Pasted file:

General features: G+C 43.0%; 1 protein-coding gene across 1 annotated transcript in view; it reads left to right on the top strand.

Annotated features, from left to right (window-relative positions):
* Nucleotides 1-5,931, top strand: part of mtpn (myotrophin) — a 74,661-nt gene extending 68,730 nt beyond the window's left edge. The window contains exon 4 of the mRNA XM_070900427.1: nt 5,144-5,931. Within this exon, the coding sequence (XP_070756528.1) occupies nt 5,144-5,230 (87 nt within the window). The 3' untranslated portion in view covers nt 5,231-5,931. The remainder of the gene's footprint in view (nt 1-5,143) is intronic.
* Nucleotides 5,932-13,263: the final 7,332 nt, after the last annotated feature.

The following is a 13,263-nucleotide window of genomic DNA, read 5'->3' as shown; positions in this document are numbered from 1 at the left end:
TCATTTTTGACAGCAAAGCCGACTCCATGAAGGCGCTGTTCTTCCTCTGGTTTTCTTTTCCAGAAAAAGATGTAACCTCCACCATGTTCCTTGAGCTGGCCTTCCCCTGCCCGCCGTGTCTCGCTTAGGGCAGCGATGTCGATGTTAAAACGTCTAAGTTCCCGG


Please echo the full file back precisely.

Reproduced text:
General features: G+C 43.0%; 1 protein-coding gene across 1 annotated transcript in view; it reads left to right on the top strand.

Annotated features, from left to right (window-relative positions):
* Nucleotides 1-5,931, top strand: part of mtpn (myotrophin) — a 74,661-nt gene extending 68,730 nt beyond the window's left edge. The window contains exon 4 of the mRNA XM_070900427.1: nt 5,144-5,931. Within this exon, the coding sequence (XP_070756528.1) occupies nt 5,144-5,230 (87 nt within the window). The 3' untranslated portion in view covers nt 5,231-5,931. The remainder of the gene's footprint in view (nt 1-5,143) is intronic.
* Nucleotides 5,932-13,263: the final 7,332 nt, after the last annotated feature.

The following is a 13,263-nucleotide window of genomic DNA, read 5'->3' as shown; positions in this document are numbered from 1 at the left end:
TCATTTTTGACAGCAAAGCCGACTCCATGAAGGCGCTGTTCTTCCTCTGGTTTTCTTTTCCAGAAAAAGATGTAACCTCCACCATGTTCCTTGAGCTGGCCTTCCCCTGCCCGCCGTGTCTCGCTTAGGGCAGCGATGTCGATGTTAAAACGTCTAAGTTCCCGG